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Music, Gender and Justice Symposium offers public concerts, events that spotlight music of women composers
Music, Gender and Justice Symposium offers public concerts, events that spotlight music of women composersSeptember 10, 2007Kelly Homan Rodoskikahoman@syr.edu
The intertwining of music, justice and the works of women composers are the common themes running through the public events of the Music, Gender and Justice Symposium at Syracuse University, presented Sept. 14-15 with support from the Andrew W. Mellon Foundation and co-sponsored by the 2007 Syracuse Symposium (presented by SU’s College of Arts and Sciences) and Pulse.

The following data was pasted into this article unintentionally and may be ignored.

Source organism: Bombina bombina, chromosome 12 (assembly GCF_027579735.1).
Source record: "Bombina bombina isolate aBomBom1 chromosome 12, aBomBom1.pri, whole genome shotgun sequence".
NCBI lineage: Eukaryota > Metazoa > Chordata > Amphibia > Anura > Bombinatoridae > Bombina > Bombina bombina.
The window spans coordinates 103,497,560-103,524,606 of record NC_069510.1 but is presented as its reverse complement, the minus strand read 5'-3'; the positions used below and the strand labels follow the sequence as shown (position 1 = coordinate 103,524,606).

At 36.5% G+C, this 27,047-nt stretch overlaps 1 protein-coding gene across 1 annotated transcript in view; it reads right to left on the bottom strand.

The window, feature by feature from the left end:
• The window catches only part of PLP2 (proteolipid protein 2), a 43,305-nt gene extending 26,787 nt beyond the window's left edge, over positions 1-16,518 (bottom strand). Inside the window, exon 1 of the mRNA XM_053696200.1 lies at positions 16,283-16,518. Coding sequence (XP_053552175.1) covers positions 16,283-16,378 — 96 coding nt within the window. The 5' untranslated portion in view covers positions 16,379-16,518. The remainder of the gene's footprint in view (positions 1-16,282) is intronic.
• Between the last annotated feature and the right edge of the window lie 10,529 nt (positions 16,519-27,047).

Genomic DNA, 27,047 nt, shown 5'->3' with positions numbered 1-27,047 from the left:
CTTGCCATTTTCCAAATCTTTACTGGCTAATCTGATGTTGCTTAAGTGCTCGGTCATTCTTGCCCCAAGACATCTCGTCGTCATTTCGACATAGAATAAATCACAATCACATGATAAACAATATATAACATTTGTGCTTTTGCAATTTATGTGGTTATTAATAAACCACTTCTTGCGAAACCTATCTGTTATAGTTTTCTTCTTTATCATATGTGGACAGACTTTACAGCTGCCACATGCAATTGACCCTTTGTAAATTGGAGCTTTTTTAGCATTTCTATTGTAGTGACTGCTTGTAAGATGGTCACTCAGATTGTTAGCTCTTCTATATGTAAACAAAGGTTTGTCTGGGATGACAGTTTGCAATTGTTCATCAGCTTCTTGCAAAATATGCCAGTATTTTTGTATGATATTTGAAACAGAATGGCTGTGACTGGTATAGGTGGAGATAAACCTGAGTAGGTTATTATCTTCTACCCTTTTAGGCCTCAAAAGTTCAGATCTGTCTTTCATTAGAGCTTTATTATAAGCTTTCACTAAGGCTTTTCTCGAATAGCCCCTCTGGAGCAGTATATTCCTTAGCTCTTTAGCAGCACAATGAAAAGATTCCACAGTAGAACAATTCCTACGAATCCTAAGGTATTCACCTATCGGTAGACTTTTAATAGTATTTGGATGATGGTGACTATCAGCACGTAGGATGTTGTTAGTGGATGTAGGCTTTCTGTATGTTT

The Music, Justice and Gender Symposium is a three-day international conference that will bring together scholars, performers and activists from the world of performance, composition, historical musicology, ethnomusicology and women’s studies for cross-disciplinary, inter-institutional exchange. Faculty members and students from the three member institutions in the Central New York Humanities corridor — SU, the University of Rochester (including the Eastman School of Music) and Cornell University — will be among the participants.
The symposium’s public events include: